L05-2011 Proteins3

L05-2011 Proteins3 - Le cture5 Protein Structure Proteins...

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Membrane Proteins Begin proteins as membrane transporters Lecture 5 Enzyme function Binding sites Free energy Activation energy, enzyme function Proteins as enzymes Protein Structure
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1˚ structure: the linear sequence of amino acids N-terminal to C-terminal 2 structure ˚ : stretches of the polypeptide chain that fold into α -helix or β -sheet ( H-bonding ) 3 structure ˚ : 3-dimensional conformation of a single polypeptide chain 4 structure ˚ : multiple polypeptide chains interacting to form a complex 4 Levels of Protein Structure Polypeptide is not the same as a protein
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1 structure = sequence of amino acids ˚ ECB 4-2 With 20 possible a.a. at each site, nearly infinite number of polypeptide sequences are possible Allows proteins to have diverse functions Typical polypeptides are 50 – 2000 amino acids long
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Higher levels of organization are determined by polypeptide folding In addition to covalent bonds, folding determined by H bonds, ionic bonds, van der Waals interactions and hydrophobic interactions Flexibility of the backbone allows polypeptides to fold into higher order structures Hydrophobic interactions help proteins fold Polypeptides in cytosol usually fold to an energy minimum; hydrophilic aa out, hydrophobic aa inside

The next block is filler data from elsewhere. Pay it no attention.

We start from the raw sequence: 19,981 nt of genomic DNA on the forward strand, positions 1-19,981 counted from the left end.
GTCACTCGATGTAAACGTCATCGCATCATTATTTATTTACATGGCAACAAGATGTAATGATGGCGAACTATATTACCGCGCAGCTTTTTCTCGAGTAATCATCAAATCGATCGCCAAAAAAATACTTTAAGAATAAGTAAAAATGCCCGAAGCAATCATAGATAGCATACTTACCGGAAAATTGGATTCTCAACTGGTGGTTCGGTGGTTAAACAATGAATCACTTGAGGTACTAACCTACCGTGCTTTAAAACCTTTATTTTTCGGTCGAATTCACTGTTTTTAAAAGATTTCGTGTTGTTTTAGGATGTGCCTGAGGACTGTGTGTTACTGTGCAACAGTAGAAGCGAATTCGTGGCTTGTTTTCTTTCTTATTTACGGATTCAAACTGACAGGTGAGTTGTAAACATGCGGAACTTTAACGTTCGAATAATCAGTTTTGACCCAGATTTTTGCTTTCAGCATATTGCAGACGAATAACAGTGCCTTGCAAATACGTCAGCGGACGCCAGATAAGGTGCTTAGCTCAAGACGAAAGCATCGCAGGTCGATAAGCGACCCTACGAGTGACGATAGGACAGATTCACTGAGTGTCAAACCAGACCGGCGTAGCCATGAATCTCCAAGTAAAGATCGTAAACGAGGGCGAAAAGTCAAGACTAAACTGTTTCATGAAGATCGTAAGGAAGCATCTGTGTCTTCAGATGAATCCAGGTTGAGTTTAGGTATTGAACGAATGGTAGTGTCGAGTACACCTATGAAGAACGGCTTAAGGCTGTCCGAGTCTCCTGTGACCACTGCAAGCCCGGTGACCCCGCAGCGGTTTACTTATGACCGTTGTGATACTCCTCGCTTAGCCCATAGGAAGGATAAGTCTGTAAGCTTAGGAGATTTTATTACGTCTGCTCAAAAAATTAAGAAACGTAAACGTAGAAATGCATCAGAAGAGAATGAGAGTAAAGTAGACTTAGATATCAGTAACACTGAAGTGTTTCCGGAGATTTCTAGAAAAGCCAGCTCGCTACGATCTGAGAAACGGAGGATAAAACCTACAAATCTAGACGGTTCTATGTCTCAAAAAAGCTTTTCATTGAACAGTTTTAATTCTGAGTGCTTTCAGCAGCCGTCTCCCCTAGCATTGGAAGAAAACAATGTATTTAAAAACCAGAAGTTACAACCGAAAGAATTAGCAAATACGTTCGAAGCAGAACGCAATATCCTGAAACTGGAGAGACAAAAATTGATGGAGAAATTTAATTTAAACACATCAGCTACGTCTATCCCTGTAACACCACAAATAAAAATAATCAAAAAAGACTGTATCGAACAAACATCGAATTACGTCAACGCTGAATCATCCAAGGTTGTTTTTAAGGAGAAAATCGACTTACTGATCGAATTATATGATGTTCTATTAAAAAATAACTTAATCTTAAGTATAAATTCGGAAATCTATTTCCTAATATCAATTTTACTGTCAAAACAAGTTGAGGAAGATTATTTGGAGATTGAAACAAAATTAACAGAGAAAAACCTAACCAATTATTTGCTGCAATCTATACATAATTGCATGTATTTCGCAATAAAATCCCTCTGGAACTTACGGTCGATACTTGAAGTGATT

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Improper protein folding is associated with disease Alzheimers and Huntingtons diseases - aggregated proteins in brain Prion diseases - scrapie (sheep), mad cow (bovine), chronic wasting disease (deer, elk), Creutzfeldt-Jacob disease (CJD, humans) Misfolding spreads rapidly from cell to cell in brain ECB 4-8
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1˚ structure: the linear sequence of amino acids N-terminal to C-terminal 2 structure ˚ : stretches of the polypeptide chain that fold into α -helix or β -sheet ( H-bonding ) 3 structure ˚ : 3-dimensional conformation of a single polypeptide chain 4 structure ˚ : multiple polypeptide chains interacting to form a complex 4 Levels of Protein Structure Polypeptide is not the same as a protein
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α -helix and β -sheet Folding due to hydrogen bonds between atoms of peptide bonds (Recall N-H and C=O are polar covalent bonds; form H bonds) Therefore, can form α -helix and β -sheet from many different primary sequences Secondary Structure Within a single polypeptide chain Where are + and -?
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α helix H bond between C=0 and N-H 4 a.a. apart H bond R groups are on outside of helix Right handed helix ECB 4-10 α helices are common in regions of proteins that span lipid bilayer ECB 4-10
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β -sheet H bond between adjacent sections 1 polypeptide! ECB 4-10 β -sheet gives silk its strength Parallel N C C N N C Antiparallel N C N C N C
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Multiple types of chemical “bonds” stabilize the tertiary conformation of polypeptides Weak bonds: Ionic bonds between amino acid side chains H-bonds between amino acid side chains Hydrophobic interactions Nonpolar side-chains buried in interior away from water Polar/charged side chains out to
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This note was uploaded on 02/01/2011 for the course BIO 2020 taught by Professor Kropf during the Spring '11 term at Utah.

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L05-2011 Proteins3 - Le cture5 Protein Structure Proteins...

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